In the alternative embodiment, as the sliding top panel 150 is slid into the closed position, the left lip 300 and right lip 280 gradually slide off the left lower edge 250 and the right lower edge 220 respectively. When a rear edge of the left lip 300 and a rear edge of the right lip 280 encounter the left channel guide 500 and the right channel guide respectively, the rear edge of the left lip 300 and the rear edge of the right lip 280 slide up the first left channel guide transition member 510 and the first right channel guide transition member respectively. As the sliding top panel 150 is further slide to the closed position, the left channel guide 500 and the right channel guide support the sliding top panel 150 until the cut away portion of the left lip 300 and the cut away portion of the right lip 280 allow the left lip 300 and the right lip 280 to slide down the second left transition member 520 and the second right transition member respectively into the closed position.

In order to ground the sliding top panel 150, a plurality of right grounding tabs 380 are attached to the right lower rail 340 and a plurality of left grounding tabs 390 are attached to the left lower rail 360. The plurality of right grounding tabs 380 and left grounding tabs 390 are electrically connected to ground and make electrical connection with the sliding top panel 150 thereby grounding the sliding top panel 150. The plurality of right grounding tabs 380 and left grounding tabs 390 are constructed of a flexible electrically conductive material which is normally biased away from the right lower rail 340 and the left lower rail 360 respectively.

Referring additionally now to FIG. 5, there is illustrated a top, rear, left perspective view of a computer module, shown generally at 400, and a module stop constructed in accordance with the present invention. The computer module 400 includes a left module stop attached to a left side of the computer module 400 and a right module stop attached to a right side of the computer module 400. Although the right module stop and right side of the computer module 400 are not shown, it is understood that they are constructed in a manner identical to the left module stop and the left side of the computer module 400.

The right module stop and left module stop each include a flexible metal strip 410 attached to, and normally biased away from, the right side and left side of the computer module 400 respectively. The right module stop and left module stop each further include an embossment 420 which protrudes away from the flexible metal strip 410 in a direction away from the computer module 400. While the embossment 420 can be formed in any manner, in the present invention, the embossment 420 is formed by cutting away a portion of the metal strip 410 and bending a top portion 430 and a bottom portion 440 outward away from the computer module 400 at a ninety degree angle to the metal strip 410 to create the protrusions depicted in FIG. 6. Alternatively, the embossment 420 can be formed by cutting a slit across a portion of the width of the flexible metal strip 410 and forcing the metal on one edge ofthe slit outward away from the computer module 400 to create the embossment 420 on the flexible metal strip 410. Using any method to create the embossment 420, the computer module 400 is slid out of the computer chassis 100 and the embossments 420 on the left and right side of the computer module 400 "catch" on the appropriately aligned catch cutaways 440 (see FIGS. 1-3) located on the right panel 110 and the left panel 120 thereby preventing further sliding of the computer module 400 out of the chassis 100. A user must then push in the embossments 420 on the left and right side of the computer module 400 in order to slide the computer module the rest of the way out of the chassis 100.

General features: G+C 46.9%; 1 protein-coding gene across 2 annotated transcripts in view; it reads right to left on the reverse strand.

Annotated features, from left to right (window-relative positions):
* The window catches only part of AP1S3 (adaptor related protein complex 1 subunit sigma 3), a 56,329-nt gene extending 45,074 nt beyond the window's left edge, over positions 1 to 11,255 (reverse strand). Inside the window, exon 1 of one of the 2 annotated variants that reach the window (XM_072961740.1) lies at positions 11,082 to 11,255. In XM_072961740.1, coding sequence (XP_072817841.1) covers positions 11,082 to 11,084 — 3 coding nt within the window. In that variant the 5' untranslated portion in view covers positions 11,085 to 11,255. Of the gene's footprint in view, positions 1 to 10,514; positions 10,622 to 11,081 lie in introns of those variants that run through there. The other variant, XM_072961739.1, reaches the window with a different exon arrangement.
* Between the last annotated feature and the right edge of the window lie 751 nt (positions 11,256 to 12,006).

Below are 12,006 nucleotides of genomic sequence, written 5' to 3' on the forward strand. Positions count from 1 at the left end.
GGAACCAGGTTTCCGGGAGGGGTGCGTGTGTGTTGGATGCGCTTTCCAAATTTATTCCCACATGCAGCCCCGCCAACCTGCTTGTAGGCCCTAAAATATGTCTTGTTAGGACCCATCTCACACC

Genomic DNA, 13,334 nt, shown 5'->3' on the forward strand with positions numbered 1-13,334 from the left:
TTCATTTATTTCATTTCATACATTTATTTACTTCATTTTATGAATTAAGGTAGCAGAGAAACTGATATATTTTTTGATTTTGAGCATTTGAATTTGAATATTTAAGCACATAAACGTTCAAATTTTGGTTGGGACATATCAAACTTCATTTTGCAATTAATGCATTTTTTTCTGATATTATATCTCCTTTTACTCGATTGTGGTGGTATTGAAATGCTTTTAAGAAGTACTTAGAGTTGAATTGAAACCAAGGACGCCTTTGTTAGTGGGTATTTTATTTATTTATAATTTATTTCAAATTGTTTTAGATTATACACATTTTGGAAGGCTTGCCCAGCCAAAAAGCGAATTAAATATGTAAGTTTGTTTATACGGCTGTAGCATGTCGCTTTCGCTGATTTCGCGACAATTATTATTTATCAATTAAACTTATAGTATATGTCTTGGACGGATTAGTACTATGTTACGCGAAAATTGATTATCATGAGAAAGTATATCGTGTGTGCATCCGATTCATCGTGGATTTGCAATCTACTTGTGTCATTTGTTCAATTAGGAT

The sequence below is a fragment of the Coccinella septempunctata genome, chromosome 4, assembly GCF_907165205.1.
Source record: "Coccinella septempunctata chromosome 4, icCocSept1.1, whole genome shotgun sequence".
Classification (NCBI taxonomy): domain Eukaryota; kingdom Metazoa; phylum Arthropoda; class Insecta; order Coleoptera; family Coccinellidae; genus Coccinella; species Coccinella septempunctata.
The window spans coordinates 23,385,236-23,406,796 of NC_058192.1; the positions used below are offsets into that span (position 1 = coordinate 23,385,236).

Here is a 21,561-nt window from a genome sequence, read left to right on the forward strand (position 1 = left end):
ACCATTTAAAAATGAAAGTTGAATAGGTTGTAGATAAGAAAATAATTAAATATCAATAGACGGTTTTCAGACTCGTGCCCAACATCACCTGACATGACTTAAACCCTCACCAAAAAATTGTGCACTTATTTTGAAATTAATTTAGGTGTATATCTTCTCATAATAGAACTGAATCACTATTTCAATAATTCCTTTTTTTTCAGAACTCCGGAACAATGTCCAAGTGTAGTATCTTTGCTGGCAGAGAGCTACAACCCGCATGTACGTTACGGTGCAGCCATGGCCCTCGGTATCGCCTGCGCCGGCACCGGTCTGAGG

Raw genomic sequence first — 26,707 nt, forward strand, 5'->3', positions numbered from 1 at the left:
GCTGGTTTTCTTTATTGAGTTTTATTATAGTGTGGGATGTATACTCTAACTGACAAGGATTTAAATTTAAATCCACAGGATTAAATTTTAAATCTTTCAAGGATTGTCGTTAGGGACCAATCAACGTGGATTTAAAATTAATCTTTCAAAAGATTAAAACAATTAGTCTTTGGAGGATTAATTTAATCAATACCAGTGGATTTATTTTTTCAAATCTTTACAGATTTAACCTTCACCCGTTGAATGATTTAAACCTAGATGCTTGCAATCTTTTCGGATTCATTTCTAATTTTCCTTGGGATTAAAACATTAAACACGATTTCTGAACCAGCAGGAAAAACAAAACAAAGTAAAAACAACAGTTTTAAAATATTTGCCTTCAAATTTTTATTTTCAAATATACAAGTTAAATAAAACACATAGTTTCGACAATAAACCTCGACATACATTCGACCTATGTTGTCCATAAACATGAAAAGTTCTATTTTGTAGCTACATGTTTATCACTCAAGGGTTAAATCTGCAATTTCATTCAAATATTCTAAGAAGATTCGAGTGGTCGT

Based on the foregoing, it should now be understood and appreciated that the present invention provides numerous advantages, including a rack mountable computer chassis which allows access to hot plugable modules and components while at the same time covering other modules or components which require protection during a servicing operation. The present invention further allows access to the hot serviceable modules and components while at the same time maintaining a top cover panel as an integral part of the computer chassis during the servicing operation. The present invention still further prevents the chassis from being slid back into a rack frame without the top cover panel being replaced.